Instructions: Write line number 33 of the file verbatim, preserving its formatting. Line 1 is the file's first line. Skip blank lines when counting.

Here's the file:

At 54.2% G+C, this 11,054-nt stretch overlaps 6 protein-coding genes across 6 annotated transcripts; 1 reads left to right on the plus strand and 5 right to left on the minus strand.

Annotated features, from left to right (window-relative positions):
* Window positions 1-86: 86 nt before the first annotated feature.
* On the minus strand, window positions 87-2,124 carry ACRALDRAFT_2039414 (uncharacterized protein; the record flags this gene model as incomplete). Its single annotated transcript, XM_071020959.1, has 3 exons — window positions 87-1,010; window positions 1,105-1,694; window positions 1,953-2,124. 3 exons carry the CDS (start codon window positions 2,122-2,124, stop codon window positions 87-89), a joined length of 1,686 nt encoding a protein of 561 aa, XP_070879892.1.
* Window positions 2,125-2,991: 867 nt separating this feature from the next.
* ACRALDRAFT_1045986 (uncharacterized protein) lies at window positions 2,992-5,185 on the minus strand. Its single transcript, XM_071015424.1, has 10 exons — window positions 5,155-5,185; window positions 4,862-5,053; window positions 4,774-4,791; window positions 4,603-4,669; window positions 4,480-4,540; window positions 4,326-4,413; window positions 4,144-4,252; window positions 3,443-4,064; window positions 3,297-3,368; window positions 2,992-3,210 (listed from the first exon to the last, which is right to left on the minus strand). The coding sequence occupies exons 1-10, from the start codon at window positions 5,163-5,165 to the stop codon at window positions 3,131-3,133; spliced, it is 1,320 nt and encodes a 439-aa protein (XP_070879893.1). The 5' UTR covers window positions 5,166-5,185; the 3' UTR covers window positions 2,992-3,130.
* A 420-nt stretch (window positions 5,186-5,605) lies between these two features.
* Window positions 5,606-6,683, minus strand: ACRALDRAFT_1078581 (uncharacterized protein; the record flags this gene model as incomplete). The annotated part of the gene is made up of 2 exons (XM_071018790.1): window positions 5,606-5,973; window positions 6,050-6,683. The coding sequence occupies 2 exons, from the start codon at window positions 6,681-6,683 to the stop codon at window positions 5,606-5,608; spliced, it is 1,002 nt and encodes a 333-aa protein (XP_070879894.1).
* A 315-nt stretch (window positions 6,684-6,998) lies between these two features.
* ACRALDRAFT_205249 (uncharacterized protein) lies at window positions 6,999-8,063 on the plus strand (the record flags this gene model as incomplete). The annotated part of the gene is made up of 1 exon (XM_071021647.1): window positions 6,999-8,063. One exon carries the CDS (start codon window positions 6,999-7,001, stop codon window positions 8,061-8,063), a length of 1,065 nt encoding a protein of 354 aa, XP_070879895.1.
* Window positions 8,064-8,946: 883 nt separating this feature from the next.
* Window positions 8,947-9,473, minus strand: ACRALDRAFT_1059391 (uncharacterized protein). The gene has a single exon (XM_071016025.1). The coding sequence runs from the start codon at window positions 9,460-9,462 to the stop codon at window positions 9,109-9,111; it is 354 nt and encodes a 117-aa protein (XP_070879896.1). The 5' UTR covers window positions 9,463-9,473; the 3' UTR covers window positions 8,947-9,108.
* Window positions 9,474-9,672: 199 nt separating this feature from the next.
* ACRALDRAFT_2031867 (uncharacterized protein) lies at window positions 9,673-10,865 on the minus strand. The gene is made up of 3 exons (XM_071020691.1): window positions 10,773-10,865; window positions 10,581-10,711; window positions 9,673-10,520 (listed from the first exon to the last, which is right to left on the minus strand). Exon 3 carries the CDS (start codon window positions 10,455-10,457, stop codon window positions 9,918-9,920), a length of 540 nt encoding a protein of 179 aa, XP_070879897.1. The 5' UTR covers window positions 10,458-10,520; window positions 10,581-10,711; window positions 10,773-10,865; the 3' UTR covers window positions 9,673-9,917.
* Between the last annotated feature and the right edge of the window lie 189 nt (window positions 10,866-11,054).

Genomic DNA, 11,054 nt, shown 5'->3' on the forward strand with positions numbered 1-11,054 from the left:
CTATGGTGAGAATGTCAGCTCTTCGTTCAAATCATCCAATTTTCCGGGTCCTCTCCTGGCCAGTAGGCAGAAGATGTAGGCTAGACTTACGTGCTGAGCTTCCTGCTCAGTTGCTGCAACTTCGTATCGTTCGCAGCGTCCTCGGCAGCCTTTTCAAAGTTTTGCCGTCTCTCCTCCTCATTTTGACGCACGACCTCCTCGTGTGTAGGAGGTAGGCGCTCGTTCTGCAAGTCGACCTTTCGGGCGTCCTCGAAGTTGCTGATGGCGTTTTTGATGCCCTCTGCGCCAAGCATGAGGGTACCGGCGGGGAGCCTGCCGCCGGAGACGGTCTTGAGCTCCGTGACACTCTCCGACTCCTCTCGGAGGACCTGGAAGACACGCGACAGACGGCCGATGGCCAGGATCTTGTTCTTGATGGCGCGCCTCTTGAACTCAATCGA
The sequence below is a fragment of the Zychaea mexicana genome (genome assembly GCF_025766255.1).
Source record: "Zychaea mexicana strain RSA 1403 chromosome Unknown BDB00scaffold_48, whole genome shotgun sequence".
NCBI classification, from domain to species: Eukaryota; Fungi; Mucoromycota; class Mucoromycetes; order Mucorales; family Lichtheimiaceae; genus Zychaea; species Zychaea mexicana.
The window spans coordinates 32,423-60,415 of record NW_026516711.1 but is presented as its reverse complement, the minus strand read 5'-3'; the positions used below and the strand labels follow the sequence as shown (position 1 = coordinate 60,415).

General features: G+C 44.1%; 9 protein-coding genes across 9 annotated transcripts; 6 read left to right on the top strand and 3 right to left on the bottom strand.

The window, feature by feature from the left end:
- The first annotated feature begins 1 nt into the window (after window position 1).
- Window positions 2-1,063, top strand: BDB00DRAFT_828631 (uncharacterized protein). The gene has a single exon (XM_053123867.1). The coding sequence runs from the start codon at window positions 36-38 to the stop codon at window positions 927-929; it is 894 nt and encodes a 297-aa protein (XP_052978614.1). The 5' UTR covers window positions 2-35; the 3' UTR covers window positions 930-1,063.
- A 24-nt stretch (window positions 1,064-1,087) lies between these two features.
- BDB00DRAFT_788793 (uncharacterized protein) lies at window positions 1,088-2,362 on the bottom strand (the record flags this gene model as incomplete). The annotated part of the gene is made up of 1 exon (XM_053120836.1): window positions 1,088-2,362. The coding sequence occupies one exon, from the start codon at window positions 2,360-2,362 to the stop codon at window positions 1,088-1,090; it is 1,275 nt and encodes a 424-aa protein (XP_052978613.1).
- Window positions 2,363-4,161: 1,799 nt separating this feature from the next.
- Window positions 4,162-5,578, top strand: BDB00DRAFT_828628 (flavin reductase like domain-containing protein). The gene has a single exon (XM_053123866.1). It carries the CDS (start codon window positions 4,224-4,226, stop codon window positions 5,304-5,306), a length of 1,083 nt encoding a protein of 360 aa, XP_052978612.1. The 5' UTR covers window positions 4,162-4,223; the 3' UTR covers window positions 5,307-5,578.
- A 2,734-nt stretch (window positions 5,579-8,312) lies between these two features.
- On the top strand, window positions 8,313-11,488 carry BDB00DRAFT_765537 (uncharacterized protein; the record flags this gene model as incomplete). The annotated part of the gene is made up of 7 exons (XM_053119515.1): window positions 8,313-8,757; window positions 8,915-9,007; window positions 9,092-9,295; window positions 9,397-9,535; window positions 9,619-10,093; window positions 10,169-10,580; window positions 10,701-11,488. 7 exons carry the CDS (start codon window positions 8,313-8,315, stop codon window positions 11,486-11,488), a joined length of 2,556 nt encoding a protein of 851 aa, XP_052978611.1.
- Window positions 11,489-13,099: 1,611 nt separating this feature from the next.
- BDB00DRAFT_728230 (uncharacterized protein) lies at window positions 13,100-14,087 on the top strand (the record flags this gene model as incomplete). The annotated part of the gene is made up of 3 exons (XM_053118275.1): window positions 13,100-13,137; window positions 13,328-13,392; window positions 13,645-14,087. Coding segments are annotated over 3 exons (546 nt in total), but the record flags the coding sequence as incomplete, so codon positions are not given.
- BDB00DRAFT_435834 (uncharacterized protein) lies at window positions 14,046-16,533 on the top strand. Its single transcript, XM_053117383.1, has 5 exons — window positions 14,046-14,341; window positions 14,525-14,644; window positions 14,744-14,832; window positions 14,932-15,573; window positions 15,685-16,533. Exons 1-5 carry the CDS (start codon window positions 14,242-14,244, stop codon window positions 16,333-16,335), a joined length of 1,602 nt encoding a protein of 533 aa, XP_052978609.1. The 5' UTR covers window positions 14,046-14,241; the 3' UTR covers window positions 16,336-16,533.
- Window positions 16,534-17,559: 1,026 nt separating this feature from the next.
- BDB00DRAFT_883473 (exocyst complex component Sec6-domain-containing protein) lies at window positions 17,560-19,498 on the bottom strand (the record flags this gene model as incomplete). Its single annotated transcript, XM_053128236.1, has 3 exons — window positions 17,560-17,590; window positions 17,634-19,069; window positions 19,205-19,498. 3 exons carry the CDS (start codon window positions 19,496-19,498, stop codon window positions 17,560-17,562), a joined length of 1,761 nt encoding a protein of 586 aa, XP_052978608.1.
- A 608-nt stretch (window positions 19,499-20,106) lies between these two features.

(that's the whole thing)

- BDB00DRAFT_728230 (uncharacterized protein) lies at window positions 13,100-14,087 on the top strand (the record flags this gene model as incomplete). The annotated part of the gene is made up of 3 exons (XM_053118275.1): window positions 13,100-13,137; window positions 13,328-13,392; window positions 13,645-14,087. Coding segments are annotated over 3 exons (546 nt in total), but the record flags the coding sequence as incomplete, so codon positions are not given.